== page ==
The case for green bond premiums

Author: Danielle Myles | Published: 13 Nov 2014
Email a friend

Please enter a maximum of 5 recipients. Use ; to separate more than one email address.

KfW's Czichowski says investors should make financial concessions for green bonds
The treasurer of German development bank KfW has called on investors and intermediaries – including law firms – to accept lower yields and fees on green bonds.

He also said green funds must be invested in programmes under which the environmental impact can be quantified.

Frank Czichowski’s comments at an International Capital Market Association (ICMA) forum this week touch on two of the nascent market’s points of contention: premiums and impact reporting.

Green bonds are debt securities under which all funds flow into environmental and climate-related investments. Introduced by the World Bank in 2008, they have become increasingly popular with corporates over the past 12 months.

Many market participants, including SEB’s Christopher Flensborg who designed the first green bond, believe the instrument’s success depends on comparable pricing with ordinary bonds. But there is no consensus on the issue.

"I know I am entering very controversial territory, but investors should be prepared to accept a lower yield," Czichowski said.


  • Frank Czichowski, treasurer of German development bank KfW, has called on investors to pay a premium and law firms to charge lower fees for green bonds;
  • Speaking at the ICMA’s primary market forum, he said impact reporting is needed for the asset class to reach its full potential;
  • Czichowski said green bonds also represent an opportunity for the financial industry to improve its reputation, which remains tarnished

He acknowledged that asset managers would push back on this, citing their fiduciary responsibilities to earn the best return for their investors. But Czichowski stressed that growing investment in environmental protection measures would, in the long run, mean they are cheaper to develop and will generate better returns.

He echoed World Bank Group president Jin-Yong Cai’s statements earlier this year. In March he wrote that as the asset class develops and investors assess the long-term costs associated with a warmer climate, they may be willing to pay a higher price for green bonds.

The treasurer of the German development bank, however, went one step further noting that intermediaries could also play a role by lowering fees.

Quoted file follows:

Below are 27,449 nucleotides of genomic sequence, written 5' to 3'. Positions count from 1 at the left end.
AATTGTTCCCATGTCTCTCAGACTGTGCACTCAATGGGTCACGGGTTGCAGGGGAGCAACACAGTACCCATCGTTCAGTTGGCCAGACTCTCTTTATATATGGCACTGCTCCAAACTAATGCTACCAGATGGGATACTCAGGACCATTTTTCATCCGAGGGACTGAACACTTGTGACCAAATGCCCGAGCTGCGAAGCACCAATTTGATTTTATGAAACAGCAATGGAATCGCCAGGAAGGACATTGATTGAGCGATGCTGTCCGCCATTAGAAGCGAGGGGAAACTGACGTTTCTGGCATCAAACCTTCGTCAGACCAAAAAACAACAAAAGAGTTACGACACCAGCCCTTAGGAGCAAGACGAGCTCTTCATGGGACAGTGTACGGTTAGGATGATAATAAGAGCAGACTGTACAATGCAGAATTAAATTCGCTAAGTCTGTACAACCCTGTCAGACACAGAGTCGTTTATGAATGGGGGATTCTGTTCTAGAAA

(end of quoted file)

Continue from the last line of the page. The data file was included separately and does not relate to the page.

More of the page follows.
"Why not say that if bonds have a specific structure we are willing to support them either pro bono or with lower fees and in this way contribute to lower total yield on the security?" he asked. "If that were the case, if all three constituencies – investors, intermediaries and issuers – have a stake in this, I think there would be a conceptual discussion on how we could best achieve what we want to achieve."

Czichowski also suggested that impact reporting was essential for the market to reach its full potential. This constitutes reporting commitments imposed on the issuer regarding the environmental benefits to flow from the investment. It is often measured based on the reduced volume of carbon dioxide emissions stemming from the investments.

It’s a topic on which Czichowski is well qualified to speak. KfW is a pioneer in the area, with its €1.5 billion ($2 billion) green bond in July making it the first corporate to adopt these environmental-style key performance indicators.

"Investors should be prepared to accept a lower yield"

A growing number of investors are now refusing to invest in green deals that don’t include impact reporting. But it is an added expense, and whether it will become a pillar of green bond documentation is still uncertain.

In addition to their environmental and long-term economic benefits, Czichowski said green bonds present an opportunity to improve the financial industry’s tarnished reputation.

"The financial crisis and many different scandals have seriously undermined public perception and credibility of financial institutions," he said.

"The more we can demonstrate and communicate that we can provide solutions to the challenges of our societies at the world at large, the more we can contribute to the repairing of the rift between financial sector and rest of society."

The ICMA’s Green Bond Principles are available here.

See also

Green bonds’ growing pains

Green bonds report

Asia corporate green bond first to open market